I’ve been watching a lot of Classic Doctor Who lately in an effort to try and consume as much of the show’s history as possible, and I just finished the last serial of the 10th season of the show, The Green Death. I’m not sure if I’m gonna make reviewing Classic Who episodes a regular thing, but I had to review this one mostly as it contains the first time the Doctor really seems to get all melancholy about the departure of a companion. We’ll get to that later, though, because of spoilers. Written by Robert Sloman and directed by Michael Briant, The Green Death follows the Third Doctor (Jon Pertwee), Jo Grant (his companion, played by Katy Manning), Brigadier Lethbridge-Stewart (Nicholas Courtney), and the rest of UNIT as they investigate a series of mining accidents at the site of Global Chemicals as they attempt to implement their plan to drill for more oil. As a mysterious virus breaks out and infects the miners and an array of odd and large maggots appear throughout the mine, it’s up to the Doctor and his friends to solve the mystery and avoid total disaster.
I can see why The Green Death tends to be considered one of the best Third Doctor stories. While the plotline itself is a bit rubbish, the way it’s executed is what makes it stand out. Much of the plot doesn’t make a whole lot of sense in the end, but it’s an incredibly fun journey and leads to some interesting character moments for both the Doctor and Jo. The serial begins with Jo finally standing up for what she wants and believes in, a theme that’s carried over from the ending of Planet of the Daleks, with her wanting to join a Professor Jones (Stewart Bevan) in protesting Global Chemicals’ latest drilling disaster. It’s this act of independence from Jo that begins the arc of her departure at the end of the serial. During this scene, the audience is shown the Doctor’s reaction. First, he doesn’t take her seriously. Second, he seems confused. Third, he quietly and sadly lets her do as she pleases. This happens a few times throughout the serial as Jo is allowed to make her own decisions (for once) repeatedly.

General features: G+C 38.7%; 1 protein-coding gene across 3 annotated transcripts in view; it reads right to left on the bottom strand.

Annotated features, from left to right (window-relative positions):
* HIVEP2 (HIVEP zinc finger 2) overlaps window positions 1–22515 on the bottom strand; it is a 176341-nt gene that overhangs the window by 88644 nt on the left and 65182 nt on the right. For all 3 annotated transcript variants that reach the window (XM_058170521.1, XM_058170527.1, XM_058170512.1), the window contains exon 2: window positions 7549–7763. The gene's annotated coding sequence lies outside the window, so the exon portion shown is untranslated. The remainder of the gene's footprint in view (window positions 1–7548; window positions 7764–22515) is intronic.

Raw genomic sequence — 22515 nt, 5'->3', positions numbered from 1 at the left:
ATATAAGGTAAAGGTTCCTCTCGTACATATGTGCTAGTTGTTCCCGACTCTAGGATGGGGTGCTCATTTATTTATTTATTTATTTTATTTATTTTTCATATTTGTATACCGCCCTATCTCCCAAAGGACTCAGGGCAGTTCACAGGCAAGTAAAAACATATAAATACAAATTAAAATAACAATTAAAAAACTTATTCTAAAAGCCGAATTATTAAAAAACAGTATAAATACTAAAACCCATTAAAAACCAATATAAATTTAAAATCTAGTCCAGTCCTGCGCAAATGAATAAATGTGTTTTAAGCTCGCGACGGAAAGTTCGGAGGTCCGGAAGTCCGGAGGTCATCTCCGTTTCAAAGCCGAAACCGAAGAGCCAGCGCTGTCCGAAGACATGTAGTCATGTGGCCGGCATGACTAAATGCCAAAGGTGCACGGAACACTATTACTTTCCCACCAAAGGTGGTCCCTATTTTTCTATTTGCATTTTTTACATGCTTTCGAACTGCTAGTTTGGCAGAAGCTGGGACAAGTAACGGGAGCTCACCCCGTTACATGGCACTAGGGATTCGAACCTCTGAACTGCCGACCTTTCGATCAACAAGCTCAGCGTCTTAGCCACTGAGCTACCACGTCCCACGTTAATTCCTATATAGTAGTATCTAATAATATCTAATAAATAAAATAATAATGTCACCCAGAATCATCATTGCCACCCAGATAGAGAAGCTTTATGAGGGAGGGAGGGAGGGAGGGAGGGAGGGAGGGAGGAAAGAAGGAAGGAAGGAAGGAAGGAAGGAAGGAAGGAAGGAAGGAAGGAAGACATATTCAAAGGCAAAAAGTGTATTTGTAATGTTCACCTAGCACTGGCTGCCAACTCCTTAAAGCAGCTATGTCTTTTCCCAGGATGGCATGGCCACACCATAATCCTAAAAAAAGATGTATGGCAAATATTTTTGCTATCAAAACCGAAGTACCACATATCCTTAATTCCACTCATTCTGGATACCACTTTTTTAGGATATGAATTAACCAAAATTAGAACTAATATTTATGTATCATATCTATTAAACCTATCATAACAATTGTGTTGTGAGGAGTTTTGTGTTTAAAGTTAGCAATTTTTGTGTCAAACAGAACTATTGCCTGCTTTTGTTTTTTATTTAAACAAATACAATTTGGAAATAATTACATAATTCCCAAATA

It culminates in the scene at the end of the serial where Jo and Professor Jones announce their intention to get married to the Doctor. The Doctor is happy for Jo, but he’s also sad. It’s bittersweet for him. Companions come and go, but for some reason, this is the first time that the Doctor has really shown a whole lot of emotion about the departure of a companion. Perhaps he really did view Jo as an equal. Perhaps he knows he’ll miss having her around. Perhaps, since she was the first companion he was really able to travel in the TARDIS with after being exiled to Earth, he has a special attachment to her and mourns the fact that it has to end. After all, the Doctor hates endings.
More than anything else, it’s this plot thread that made me want to review the episode. I don’t have much to say about the rest of it all. It’s a bit too long, the plot is forgettable, the motivations of the antagonist are never fully explored, etc. But it’s still really enjoyable. Michael Briant manages to create and maintain a really palpable atmosphere of dread, creepiness, and suspense. Add in the whole espionage element with Yates having infiltrated the company. And, finally, sprinkle on top the fun 70s style pro-environmental message poorly hidden in interesting science fiction. With all those ingredients, you have yourself an enjoyable, if somewhat forgettable and nonsensical, story. It’s a pretty good one for the Third Doctor. One of my favorites.
I give it three and a half out of five wands.
The early previews for this episode made it sound a lot worse than it actually was. Is it the greatest episode of Doctor Who ever? No. But there is quite a bit to like, and on the whole, it’s rather good. Not the best episode this season, but still a very good one. In The Eaters of Light, written by Rona Munro and directed by Charles Palmer, A hunt for the lost Ninth Roman Legion leads the Doctor, Bill, and Nardole into the middle of an ancient battle that could cast humanity into the dark forever. What is inside the cairn? And how far will they have to go defeat the terrifying alien Eaters of Light? (As always, this review will contain spoilers. So, if you haven’t seen the episode, don’t read this until you have.) (more…)